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Sun OpenDS Standard Edition 2.0 Architectural Reference

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Document Information

The Directory Server Access Control Model

Understanding the Directory Server Schema

Index Databases

Understanding Directory Server Plug-Ins

Plug-In Types

Understanding the Profiler Plug-In and the Profiler Tool

Directory Server Replication

Root Users and the Privilege Subsystem

Supported Controls and Operations

Understanding the Profiler Plug-In and the Profiler Tool

The profiler plug-in provides a basic in-server profiling capability that can be used to monitor performance characteristics and identify potential hot spots in the directory server. It is based on the relatively simple principle of periodically capturing stack traces from all threads in the JVM and collecting them so that they can be aggregated and correlated for later analysis. This tool can be useful for debugging performance problems without the need for any other external tools and without the need to restart the directory server to start and stop profiling. The plug-in has no impact on performance while it is not in use, and it can be relatively inexpensive even when it is capturing data.

The data file that the profiler collects is written in a binary form, and it is necessary to use a tool provided with the directory server in order to be able to view its contents. It can be invoked as a purely command-line tool, but it can also provide a graphical interface to examine the data. To run the tool, go into the directory server instance root and issue the following command (all on one line):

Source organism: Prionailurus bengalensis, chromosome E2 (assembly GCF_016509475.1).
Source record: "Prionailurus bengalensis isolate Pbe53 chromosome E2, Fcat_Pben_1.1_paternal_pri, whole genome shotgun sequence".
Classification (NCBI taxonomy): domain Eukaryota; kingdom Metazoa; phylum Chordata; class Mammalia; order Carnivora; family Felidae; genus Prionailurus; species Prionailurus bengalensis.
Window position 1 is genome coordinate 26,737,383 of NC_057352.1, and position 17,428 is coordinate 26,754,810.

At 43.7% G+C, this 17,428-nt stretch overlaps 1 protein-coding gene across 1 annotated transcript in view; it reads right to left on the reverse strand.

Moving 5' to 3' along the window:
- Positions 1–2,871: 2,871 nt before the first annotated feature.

$ java -cp lib/OpenDS.jar org.opends.server.plugins.profiler.ProfileViewer \
-f dataFile -g

where dataFile is the path to the data file containing the data that was collected by the profiler plug-in. This command displays the profiler GUI interface, which looks like the following:

Figure shows the GUI interface of the profiler plug-in.

The top panel of the data displayed includes a list of all the leaf methods seen by the profiler, ordered by the number of profile intervals in which that method was seen. Each node can be expanded to show the methods that called it and the number of times they appeared in that particular stack. The bottom panel displays a list of all stack traces where the highlighted method appears.

To invoke the profiler data viewer in command-line mode (to create text-only output), remove the -g option from the command line.